Work/Life Balance

Work/life balance – the bain of a teacher’s life. We all know people who err too far on either side of the line, and I definitely do. Over Easter I spent far too much time marking coursework and preparing resources and Schemes of Work and not enough time with my family and the garden (which is looking pretty sorry for itself – as do I when Mrs. Hippy tackles me over it).

Last week the family were away for a short break, whilst I was back at school and left to my own devices of an evening – so more opportunities for looking at innovative and interesting ways of sucking more of my personal time away! At least part of the problem is that what a lot of people count as work, I count as fun. Investigating ways to use Google Docs in the classroom – or out of it, creating more graphics tutorials, finding out about new qualifications and so on is to me, what YouTube, MySpace and Facebook are for your average 13 year old.

Those who’ve read Danny Wallace’s Yes Man (the book, most definitely NOT the film) will know what happens when you say Yes to everything. It can be wonderful, but exhausting. I need to get used to saying No! Missing the odd Ed Tech Roundup is not a bad thing! Spending a night or two without using Twitter will not leave me socially bereft! Playing snap with my daughter and reading a book with my son are both more important than making sure a group of pupils have the opportunity to learn how to imitate Roy Lichtenstein using Photoshop, Fireworks, AND GIMP!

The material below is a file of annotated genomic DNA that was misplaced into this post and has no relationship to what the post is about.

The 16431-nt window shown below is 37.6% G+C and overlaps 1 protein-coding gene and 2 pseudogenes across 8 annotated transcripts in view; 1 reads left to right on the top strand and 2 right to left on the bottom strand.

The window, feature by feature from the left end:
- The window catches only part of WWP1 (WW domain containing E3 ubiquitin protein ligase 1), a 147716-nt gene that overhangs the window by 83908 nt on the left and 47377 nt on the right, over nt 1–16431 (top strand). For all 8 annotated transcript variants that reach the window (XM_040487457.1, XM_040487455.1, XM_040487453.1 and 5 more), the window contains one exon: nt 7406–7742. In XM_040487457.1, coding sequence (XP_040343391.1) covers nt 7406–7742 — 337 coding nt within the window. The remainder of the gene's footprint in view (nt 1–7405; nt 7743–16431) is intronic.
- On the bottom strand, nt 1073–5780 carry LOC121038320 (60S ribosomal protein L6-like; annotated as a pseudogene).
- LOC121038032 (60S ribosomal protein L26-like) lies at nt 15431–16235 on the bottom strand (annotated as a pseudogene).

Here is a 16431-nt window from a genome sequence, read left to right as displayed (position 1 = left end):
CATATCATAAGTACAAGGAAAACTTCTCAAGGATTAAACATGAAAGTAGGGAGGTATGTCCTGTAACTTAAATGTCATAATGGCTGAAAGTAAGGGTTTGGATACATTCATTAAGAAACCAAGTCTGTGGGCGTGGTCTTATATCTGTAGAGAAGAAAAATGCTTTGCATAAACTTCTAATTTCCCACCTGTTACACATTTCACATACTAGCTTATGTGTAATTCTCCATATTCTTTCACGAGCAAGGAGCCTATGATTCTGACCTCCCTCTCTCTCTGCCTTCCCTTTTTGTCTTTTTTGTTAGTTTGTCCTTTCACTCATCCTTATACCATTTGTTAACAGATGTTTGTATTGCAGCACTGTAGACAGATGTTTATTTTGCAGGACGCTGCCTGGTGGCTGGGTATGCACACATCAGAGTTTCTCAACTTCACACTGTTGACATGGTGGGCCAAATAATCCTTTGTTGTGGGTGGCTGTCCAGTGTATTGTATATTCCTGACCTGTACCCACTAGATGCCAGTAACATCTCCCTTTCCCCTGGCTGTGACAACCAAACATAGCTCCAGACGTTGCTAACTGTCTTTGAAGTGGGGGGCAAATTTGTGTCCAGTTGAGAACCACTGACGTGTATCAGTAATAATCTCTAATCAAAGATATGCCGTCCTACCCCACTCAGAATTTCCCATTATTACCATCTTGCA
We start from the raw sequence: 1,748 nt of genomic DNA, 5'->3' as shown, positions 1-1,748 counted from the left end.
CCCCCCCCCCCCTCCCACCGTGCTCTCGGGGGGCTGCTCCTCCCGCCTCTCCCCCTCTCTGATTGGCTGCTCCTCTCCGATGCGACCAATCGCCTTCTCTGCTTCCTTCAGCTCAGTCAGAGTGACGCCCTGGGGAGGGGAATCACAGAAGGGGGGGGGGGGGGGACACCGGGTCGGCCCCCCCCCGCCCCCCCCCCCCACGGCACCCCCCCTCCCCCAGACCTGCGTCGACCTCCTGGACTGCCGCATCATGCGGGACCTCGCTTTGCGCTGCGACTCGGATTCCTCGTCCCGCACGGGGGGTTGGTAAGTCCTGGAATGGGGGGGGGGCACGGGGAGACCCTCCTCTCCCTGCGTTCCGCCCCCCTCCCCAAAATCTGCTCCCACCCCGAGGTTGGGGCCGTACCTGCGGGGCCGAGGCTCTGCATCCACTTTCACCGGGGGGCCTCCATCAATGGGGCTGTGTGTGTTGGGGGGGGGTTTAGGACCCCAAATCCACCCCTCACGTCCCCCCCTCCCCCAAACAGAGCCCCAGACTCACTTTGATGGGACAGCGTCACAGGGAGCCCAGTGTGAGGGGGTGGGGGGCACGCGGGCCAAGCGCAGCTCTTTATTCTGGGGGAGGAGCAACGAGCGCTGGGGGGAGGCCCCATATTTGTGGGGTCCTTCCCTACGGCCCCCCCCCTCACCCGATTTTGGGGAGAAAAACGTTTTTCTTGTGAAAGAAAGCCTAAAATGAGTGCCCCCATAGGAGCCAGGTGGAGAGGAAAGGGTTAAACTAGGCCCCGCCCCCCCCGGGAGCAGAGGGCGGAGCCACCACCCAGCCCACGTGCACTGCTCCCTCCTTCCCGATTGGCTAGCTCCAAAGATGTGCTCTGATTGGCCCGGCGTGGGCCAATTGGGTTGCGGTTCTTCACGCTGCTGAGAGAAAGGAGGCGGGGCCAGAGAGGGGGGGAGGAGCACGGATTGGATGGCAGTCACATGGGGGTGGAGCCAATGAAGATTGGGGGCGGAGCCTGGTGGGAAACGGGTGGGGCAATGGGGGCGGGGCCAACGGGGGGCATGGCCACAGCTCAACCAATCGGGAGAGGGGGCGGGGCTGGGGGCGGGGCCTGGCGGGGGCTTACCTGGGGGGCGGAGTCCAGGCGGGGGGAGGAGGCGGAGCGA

Now, where did I put that report on Functional Skills…


2 thoughts on “Work/Life Balance

  1. Mary says:

    I know exactly what you mean. My problem – if it is a problem – is that my work and my hobby are intrinsically connected. I spend many hours a day paid to train people in using Moodle then come home and give free advice on Mooodle forums and create related materials – because to me it’s fun. My line manager warns me that one day I might wake up and find myself totally utterly sick of said VLE and then find I hate my job and have no hobby to turn to… and he could well have a point. Unlike you, my two children are virtually grown up and have no desire to have their parent offering them quality time – unless of course it is as a taxi service. So I have the luxury of being able to indulge my work/hobby…. anybody got any ideas what I can do to redress the balance? (and don’t suggest knitting as someone I know has done!)

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